Adams isn’t surprised to see runners across the country uniting in support.
“To be in Boston in the first place, you’re obviously very passionate about your sport and it is part of who we are,” Adams said. “So part of who we are has changed today and that’s difficult. I know the running aspect of it is so minor to what happened, but in the running community we’re dealing with a grief in addition to the grief of all of this. We’re dealing with a grief that something so near and dear to us – which is our sport – a piece of it died. We will go on and we will run and there will be further races, but our sport forever changed on Monday. And that’s a big chunk of who we are as people. It is a joy in our life and a positive in our life, it’s social and friendship and all of these things. For that to be on our minds when we go to races is going to be difficult.”
People are drawn to running for all manner of reasons. Maybe they do it to get in shape or lose weight. Maybe they do it get that “runner’s high.” Whatever the reason, they all feel a connection.
“We talk about it all the time how there are no strangers among us,” Adams said. “Even if we’ve never met before ... we immediately have a connection when we pass on the road. It’s a funny little thing. It’s cool in a sport that seems like it would be very isolated and very solitary.”
Nowhere is that connection more on display than Boston.
“The Boston Marathon, of all events, it is the most supportive,” Adams said. “This was my first running of it, but I’ve always heard that you’re a rock star. The entire town supports fitness and health and accomplishment and hard work. The entire 26 miles it was five people deep with people cheering for you. It’s just like nothing you’ve ever seen before in an arena.
“So the end of that race to be such a contrast of this evil I cannot fathom. In hindsight, I see it’s a sport that you can’t have security at an outdoor event like this. I’ve run many big-city marathons, but the thought never crossed my mind before. But now in hindsight I can see this is a known target now. I attempted to run New York, then Hurricane Sandy occurred and I rolled over my entry to next year. But will I go to New York? There are 40,000 people. It’s New York. I don’t know. I can’t immediately say, ‘Yeah, I’m ready to do this again.’ My mind will get that far, I hope. I hope I can turn around and later on feel like we’re better than this and I can continue on.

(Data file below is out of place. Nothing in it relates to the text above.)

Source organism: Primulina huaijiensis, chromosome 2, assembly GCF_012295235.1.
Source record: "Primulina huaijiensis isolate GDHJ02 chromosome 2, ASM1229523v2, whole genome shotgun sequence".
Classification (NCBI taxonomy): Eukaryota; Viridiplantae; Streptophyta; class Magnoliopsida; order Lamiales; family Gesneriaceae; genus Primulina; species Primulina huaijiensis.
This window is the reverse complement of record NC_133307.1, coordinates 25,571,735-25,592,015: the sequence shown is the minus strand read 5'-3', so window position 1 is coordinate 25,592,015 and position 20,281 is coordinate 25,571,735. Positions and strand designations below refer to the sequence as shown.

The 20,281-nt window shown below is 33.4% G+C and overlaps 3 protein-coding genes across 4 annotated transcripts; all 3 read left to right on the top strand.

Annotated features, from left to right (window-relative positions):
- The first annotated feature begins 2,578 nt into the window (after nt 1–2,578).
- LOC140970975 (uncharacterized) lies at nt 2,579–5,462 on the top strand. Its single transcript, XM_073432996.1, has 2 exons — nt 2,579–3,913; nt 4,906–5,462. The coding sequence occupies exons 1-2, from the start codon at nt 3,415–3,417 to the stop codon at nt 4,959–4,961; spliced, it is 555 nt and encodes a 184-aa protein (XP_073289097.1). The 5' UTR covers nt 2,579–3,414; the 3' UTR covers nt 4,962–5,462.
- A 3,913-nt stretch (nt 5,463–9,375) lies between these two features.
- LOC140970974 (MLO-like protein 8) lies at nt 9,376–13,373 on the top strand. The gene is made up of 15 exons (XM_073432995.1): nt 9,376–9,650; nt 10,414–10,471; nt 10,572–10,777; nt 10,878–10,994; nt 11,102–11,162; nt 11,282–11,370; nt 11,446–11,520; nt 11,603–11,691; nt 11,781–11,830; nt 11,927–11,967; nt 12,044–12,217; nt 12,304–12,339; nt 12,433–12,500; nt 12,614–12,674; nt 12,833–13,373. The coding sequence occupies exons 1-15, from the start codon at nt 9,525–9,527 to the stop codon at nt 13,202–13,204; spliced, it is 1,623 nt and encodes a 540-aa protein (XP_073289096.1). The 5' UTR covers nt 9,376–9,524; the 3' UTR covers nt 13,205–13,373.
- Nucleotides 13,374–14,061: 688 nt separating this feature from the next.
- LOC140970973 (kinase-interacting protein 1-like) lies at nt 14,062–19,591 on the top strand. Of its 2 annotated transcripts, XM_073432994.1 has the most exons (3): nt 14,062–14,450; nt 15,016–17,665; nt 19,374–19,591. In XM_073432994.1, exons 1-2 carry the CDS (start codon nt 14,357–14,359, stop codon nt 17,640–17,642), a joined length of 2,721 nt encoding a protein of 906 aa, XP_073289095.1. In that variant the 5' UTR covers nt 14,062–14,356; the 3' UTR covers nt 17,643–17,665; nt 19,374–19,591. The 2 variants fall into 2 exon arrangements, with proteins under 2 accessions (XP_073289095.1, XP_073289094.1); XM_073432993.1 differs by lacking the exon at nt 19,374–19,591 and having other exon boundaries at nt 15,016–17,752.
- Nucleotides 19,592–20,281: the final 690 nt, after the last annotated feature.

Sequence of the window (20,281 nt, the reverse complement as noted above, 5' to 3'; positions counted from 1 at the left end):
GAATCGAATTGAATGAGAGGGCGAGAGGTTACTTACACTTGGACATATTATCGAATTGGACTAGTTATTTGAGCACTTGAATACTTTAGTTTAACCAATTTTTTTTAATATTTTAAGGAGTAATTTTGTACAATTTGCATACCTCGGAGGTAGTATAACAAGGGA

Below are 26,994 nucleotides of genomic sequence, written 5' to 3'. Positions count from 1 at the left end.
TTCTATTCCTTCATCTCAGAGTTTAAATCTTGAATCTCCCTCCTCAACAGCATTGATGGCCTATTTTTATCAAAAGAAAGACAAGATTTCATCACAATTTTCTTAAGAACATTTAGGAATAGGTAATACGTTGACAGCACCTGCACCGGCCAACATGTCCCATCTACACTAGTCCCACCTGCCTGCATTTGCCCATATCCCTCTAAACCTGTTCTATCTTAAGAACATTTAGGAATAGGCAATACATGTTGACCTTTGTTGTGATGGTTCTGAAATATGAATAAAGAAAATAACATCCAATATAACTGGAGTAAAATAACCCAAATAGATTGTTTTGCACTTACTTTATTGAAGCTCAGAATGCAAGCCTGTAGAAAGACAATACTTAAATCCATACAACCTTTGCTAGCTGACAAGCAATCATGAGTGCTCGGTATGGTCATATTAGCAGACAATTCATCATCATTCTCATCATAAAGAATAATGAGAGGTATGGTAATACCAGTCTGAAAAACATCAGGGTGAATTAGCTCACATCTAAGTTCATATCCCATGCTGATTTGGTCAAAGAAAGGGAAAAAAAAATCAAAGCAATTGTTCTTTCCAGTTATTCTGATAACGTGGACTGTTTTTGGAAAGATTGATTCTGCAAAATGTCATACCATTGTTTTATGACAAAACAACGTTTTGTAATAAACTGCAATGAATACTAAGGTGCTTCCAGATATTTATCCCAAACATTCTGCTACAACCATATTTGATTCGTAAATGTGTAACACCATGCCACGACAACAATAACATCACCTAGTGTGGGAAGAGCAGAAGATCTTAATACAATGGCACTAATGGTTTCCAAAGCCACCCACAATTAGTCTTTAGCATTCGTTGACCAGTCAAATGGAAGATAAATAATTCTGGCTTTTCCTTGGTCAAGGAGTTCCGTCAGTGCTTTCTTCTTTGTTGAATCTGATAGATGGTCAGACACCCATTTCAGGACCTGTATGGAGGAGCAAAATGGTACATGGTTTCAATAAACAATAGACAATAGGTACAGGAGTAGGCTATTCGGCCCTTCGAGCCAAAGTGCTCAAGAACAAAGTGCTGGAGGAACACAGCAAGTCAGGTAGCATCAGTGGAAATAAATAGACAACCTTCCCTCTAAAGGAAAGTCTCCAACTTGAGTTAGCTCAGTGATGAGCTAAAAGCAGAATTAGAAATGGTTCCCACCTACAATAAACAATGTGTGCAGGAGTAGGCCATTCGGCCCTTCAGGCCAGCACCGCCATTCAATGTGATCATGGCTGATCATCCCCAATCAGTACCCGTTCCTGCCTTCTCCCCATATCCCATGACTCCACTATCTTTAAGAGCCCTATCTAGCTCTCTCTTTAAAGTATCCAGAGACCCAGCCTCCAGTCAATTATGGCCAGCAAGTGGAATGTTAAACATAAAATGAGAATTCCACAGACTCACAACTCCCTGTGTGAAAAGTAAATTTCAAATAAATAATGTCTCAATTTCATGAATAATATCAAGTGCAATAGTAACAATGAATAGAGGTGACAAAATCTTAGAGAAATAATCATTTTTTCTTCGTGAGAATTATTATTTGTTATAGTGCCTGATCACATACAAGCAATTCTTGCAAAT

“I won’t expose my children to it, I can say that sadly. I think it’s important for children to see their parents setting an example and it was a great experience for them to see Boston and such a great event, but we know that obviously there’s a danger here that we have to see as reality.”
We’ve gotten used to all the security layers in place since 9/11. We don’t flinch when strangers poke through our bags before entering a football stadium or the Masters Tournament.
But marathons stretch across 26 miles of public roads. It’s impossible to “secure.”
“I think we’ve gotten a little lax since nothing else happened for so long,” Rogers said. “In 2002 or ’03 they were checking trunks of cars and people before the Boston Marathon. They haven’t been doing that anymore. I’m sure they’ll do what they can.”
In the end, we’re not going to stop holding marathons and parades and carnivals and all the things that make up our American lives.
They will run again, as the president said. But they may run looking over their shoulders, instead of just the open road ahead.